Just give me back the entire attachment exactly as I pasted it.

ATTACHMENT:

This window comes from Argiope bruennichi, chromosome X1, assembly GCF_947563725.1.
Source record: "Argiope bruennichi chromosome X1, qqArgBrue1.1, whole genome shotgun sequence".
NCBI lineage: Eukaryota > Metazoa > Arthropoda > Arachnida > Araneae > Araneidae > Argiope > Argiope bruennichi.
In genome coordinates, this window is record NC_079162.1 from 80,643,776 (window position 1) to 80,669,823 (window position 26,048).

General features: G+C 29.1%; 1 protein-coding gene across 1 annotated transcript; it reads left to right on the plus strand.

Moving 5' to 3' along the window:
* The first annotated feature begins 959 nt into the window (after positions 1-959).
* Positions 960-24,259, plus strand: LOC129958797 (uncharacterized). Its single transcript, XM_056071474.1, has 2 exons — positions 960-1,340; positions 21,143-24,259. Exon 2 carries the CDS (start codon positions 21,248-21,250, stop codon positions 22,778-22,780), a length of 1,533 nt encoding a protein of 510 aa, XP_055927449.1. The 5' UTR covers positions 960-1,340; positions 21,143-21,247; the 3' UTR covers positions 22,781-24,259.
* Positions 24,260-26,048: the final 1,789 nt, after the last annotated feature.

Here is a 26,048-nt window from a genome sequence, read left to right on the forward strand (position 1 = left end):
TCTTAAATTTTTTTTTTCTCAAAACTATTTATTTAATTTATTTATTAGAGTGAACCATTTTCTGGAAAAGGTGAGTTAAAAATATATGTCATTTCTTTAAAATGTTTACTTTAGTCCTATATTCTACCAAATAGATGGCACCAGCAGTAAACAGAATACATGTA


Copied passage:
This window comes from Argiope bruennichi, chromosome X1, assembly GCF_947563725.1.
Source record: "Argiope bruennichi chromosome X1, qqArgBrue1.1, whole genome shotgun sequence".
NCBI lineage: Eukaryota > Metazoa > Arthropoda > Arachnida > Araneae > Araneidae > Argiope > Argiope bruennichi.
In genome coordinates, this window is record NC_079162.1 from 80,643,776 (window position 1) to 80,669,823 (window position 26,048).

General features: G+C 29.1%; 1 protein-coding gene across 1 annotated transcript; it reads left to right on the plus strand.

Moving 5' to 3' along the window:
* The first annotated feature begins 959 nt into the window (after positions 1-959).
* Positions 960-24,259, plus strand: LOC129958797 (uncharacterized). Its single transcript, XM_056071474.1, has 2 exons — positions 960-1,340; positions 21,143-24,259. Exon 2 carries the CDS (start codon positions 21,248-21,250, stop codon positions 22,778-22,780), a length of 1,533 nt encoding a protein of 510 aa, XP_055927449.1. The 5' UTR covers positions 960-1,340; positions 21,143-21,247; the 3' UTR covers positions 22,781-24,259.
* Positions 24,260-26,048: the final 1,789 nt, after the last annotated feature.

Here is a 26,048-nt window from a genome sequence, read left to right on the forward strand (position 1 = left end):
TCTTAAATTTTTTTTTTCTCAAAACTATTTATTTAATTTATTTATTAGAGTGAACCATTTTCTGGAAAAGGTGAGTTAAAAATATATGTCATTTCTTTAAAATGTTTACTTTAGTCCTATATTCTACCAAATAGATGGCACCAGCAGTAAACAGAATACATGTA